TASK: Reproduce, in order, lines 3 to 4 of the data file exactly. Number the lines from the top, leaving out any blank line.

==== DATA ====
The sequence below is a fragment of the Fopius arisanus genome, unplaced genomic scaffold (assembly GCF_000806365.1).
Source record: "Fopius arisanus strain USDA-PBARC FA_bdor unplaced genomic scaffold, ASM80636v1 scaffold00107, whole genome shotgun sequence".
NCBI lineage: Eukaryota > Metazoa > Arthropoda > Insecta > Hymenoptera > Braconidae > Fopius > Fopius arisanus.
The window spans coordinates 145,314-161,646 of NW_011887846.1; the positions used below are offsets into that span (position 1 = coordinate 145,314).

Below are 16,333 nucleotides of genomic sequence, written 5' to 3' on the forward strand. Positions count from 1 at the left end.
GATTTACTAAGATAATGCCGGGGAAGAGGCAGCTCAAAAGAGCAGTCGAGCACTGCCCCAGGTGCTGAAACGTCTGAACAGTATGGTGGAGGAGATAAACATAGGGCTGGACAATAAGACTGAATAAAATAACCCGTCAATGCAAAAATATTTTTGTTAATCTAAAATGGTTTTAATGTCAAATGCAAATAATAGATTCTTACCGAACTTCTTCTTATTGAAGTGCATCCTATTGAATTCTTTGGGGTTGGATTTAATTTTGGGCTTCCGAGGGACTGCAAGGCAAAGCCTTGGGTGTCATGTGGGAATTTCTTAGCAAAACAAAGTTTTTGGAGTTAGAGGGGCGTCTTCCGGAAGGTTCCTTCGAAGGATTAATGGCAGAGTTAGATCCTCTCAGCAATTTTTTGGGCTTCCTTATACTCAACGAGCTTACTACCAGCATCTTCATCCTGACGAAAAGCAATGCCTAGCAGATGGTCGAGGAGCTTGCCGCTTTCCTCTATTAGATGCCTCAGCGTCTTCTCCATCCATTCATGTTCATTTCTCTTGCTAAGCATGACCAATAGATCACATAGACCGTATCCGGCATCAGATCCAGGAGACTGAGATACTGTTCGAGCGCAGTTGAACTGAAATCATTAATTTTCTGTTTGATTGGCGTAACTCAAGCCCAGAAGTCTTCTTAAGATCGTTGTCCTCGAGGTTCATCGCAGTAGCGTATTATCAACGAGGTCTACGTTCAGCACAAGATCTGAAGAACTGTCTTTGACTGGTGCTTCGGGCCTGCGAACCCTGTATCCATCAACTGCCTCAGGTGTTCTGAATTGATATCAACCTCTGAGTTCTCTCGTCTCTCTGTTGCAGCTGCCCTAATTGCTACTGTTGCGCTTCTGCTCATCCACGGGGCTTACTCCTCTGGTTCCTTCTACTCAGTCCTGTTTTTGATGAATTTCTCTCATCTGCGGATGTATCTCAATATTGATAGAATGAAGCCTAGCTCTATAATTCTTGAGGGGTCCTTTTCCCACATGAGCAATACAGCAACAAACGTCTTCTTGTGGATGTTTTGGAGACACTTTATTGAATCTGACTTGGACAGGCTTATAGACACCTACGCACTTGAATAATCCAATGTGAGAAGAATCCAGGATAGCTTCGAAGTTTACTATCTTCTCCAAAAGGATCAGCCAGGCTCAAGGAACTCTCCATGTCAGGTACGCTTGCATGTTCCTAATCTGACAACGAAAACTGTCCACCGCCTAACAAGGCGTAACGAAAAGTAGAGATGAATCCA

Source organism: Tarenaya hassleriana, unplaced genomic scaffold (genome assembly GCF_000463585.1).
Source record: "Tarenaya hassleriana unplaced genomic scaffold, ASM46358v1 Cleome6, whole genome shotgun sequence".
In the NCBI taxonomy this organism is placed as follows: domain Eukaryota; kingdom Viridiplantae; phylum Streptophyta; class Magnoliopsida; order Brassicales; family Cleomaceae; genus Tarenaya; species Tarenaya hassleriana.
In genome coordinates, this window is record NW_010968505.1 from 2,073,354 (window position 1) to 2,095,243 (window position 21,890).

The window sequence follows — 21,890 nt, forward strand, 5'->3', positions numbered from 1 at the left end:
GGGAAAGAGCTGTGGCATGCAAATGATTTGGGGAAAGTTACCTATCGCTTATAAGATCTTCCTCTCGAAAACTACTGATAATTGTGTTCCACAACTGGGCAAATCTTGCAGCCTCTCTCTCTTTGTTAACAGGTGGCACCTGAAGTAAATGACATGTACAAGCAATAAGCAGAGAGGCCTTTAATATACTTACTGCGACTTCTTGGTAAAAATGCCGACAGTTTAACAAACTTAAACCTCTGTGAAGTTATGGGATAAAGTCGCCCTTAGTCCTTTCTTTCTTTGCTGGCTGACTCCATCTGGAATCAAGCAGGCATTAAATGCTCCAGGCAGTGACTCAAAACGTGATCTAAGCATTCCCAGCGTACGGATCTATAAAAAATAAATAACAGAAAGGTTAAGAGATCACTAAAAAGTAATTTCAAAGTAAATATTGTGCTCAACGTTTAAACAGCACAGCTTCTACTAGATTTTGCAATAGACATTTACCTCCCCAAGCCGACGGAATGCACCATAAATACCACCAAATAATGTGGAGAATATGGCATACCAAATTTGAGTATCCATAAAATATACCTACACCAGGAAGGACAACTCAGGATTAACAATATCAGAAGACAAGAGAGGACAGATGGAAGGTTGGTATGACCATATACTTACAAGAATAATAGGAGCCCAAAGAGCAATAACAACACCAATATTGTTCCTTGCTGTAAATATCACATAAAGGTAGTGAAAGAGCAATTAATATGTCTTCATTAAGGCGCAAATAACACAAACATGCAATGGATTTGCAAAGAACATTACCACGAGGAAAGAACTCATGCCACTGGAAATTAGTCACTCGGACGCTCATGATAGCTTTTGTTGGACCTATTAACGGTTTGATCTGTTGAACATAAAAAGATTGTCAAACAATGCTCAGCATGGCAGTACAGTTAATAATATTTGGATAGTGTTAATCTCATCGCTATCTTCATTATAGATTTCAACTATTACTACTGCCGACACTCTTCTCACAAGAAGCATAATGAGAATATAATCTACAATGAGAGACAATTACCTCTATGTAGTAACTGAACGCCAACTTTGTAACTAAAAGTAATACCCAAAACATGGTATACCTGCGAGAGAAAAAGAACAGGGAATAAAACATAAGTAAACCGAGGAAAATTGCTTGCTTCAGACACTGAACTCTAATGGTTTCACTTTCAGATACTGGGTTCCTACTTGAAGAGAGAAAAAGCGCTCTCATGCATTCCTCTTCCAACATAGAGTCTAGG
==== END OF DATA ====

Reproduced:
NCBI lineage: Eukaryota > Metazoa > Arthropoda > Insecta > Hymenoptera > Braconidae > Fopius > Fopius arisanus.
The window spans coordinates 145,314-161,646 of NW_011887846.1; the positions used below are offsets into that span (position 1 = coordinate 145,314).